Watch gay twins Aaron and Austin Rhodes come out to their father in an emotionally charged video - and their subsequent appearance on Ellen with said dad...

A straight dad of twin baby boys explains why we should all support LGBT rights.

We influence a man and all of a sudden it turns and he has influenced us

WORDS BY ZEON KANE

Everybody loves Sam Smith, we're told. But I was always pretty ambivalent about him. His old, churchy voice was off-putting; there was something cold and calculated about the mournfulness, something of The X Factor. But I was pleased one of us had made it. Then I discovered his not-so surprising background as the son of wealthy bankers. He's not one of us, he's one of them: the 1%.

Sam Smith's privileged, elite background matters, and something the establishment doesn't want us to think too hard about. According to fellow posh boy James Blunt, we aren't allowed to discuss the advantages afforded to the spawn of billionaires. It's the "politics of jealousy", apparently. But not discussing it ensures that the status quo is maintained, and we're all kept in our place (with Sam Smith and Blunt at the top, of course).

Smith's success hasn't been earned through blood, sweat and tears, but bought with the hard cash of posh, pushy parents with sharp elbows. Really, what could a 22-year-old rich kid, who has been handed everything he ever wanted, possibly have to say? Where is the life experience, the suffering, the pain? "Rich kids can be artists if they want," someone bleated on a friend's Facebook page after I posted a comment dismissing Sam Smith's validity. Well, of course they can be artists. They can be anything they want, which is the point. If Sam Smith had been the son of a plumber, he wouldn't be where he is now.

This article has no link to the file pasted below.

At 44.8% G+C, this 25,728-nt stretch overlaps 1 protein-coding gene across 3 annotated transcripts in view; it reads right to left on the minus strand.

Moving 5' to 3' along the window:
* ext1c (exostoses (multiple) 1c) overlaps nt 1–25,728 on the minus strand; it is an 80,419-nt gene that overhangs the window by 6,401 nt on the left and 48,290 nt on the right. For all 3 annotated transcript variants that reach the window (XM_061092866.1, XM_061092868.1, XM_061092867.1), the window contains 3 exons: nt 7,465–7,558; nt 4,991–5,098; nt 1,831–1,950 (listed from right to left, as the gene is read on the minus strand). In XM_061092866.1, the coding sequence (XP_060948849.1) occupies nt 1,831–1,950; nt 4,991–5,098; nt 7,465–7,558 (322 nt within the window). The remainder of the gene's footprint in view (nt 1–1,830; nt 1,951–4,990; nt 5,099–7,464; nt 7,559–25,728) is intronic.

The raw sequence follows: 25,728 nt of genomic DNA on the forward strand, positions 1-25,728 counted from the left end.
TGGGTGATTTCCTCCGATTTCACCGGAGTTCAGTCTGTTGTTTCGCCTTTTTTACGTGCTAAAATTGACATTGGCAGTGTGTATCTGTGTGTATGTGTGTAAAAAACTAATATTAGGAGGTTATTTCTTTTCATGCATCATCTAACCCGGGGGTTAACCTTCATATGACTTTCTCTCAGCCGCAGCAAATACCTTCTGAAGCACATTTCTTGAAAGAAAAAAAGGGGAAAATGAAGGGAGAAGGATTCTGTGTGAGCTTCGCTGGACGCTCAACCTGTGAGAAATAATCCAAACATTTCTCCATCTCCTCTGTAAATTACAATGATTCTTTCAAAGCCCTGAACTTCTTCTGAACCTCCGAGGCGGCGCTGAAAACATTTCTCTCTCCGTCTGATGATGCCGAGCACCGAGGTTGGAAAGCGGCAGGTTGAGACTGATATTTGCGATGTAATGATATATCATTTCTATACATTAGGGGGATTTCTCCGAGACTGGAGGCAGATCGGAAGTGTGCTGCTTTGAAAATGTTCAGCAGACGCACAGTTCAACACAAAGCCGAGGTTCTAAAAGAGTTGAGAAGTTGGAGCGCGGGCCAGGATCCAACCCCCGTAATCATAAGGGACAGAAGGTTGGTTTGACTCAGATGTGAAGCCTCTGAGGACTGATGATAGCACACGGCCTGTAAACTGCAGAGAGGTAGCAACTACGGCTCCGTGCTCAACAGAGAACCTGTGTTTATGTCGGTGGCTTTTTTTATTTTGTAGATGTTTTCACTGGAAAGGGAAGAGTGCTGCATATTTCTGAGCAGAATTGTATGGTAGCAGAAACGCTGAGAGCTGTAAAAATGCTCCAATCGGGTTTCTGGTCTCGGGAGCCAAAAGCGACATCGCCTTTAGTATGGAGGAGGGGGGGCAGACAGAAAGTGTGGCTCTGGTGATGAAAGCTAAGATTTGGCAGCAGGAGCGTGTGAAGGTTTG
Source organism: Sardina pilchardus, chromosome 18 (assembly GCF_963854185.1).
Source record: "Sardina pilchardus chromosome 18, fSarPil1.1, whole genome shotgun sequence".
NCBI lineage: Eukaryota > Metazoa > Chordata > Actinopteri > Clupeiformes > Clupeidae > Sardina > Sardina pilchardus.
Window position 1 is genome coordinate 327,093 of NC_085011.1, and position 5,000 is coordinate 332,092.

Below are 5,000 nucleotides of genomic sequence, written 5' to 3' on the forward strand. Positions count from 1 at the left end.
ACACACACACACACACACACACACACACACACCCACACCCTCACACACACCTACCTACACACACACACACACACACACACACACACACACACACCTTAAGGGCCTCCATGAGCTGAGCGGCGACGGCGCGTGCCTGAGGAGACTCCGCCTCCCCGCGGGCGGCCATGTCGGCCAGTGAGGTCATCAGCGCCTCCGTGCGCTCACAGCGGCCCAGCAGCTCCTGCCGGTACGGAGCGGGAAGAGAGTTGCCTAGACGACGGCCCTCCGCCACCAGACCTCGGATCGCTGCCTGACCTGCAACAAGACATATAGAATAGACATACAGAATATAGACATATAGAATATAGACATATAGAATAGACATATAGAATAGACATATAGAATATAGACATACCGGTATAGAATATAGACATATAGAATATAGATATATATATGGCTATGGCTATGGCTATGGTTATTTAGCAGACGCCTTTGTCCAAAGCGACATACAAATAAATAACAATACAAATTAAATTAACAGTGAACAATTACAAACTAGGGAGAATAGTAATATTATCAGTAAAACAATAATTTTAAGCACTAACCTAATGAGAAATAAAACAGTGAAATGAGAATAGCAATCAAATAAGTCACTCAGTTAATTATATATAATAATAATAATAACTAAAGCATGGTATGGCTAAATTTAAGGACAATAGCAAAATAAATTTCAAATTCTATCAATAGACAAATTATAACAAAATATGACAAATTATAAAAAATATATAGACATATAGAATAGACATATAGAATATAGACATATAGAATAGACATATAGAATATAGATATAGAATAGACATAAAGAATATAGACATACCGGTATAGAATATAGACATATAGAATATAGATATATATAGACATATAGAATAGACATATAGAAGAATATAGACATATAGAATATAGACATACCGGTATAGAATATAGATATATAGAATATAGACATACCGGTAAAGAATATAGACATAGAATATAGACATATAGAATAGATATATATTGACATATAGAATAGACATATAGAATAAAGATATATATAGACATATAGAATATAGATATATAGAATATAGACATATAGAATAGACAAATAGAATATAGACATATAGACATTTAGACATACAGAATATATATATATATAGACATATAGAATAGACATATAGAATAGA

And what of the disproportionate coverage afforded to him by the mainstream gay media? They themselves aren't a million miles from the Sam Smith mould: white, well-off, in a cosy metropolitan world of their own; they boost Smith because he is like them. Sam Smith is big news. Le1f, Zebra Katz - even David McAlmont - not so much.

The whole subject of race, and soul, R&B and hip-hop is a separate issue that needs discussion. I don't have a problem with white soul artists per se. I've been an Annie Lennox fan since forever, and of George Michael since the crushing Jesus To A Child. Both artists have had tumultuous lives, and life experiences - Jesus To A Child, famously, is about Michael's lovers' death from AIDS. The question is why is soul and R&B - and, increasingly, hip-hop - a playground for rich white kids like Smith and Ed Sheeran? (The BBC's 1Xtra Power List was last year branded by rapper Wiley "the saddest list in music history. Not taking anything away from Ed [Sheeran], he is sick. But black artists in England, we are getting bumped. We influence a man and all of a sudden it turns and he has influenced us.")

A lack of authenticity isn't Smith's only problem. Not only is his gold plated background not very sexy, but (to be blunt) neither is he. In an industry that increasingly peddles softcore porn to sell music, chinless wonder Smith actually looks like a banker.

Unquestionably derivative, he is a rich kid playing dress up, a parasite, and whilst he might be a perfectly nice guy, everything he represents is rotten.

Kris Evans and Rhys Jagger

EROTICA

I don't care what you think unless it is about me

REAL
BOYS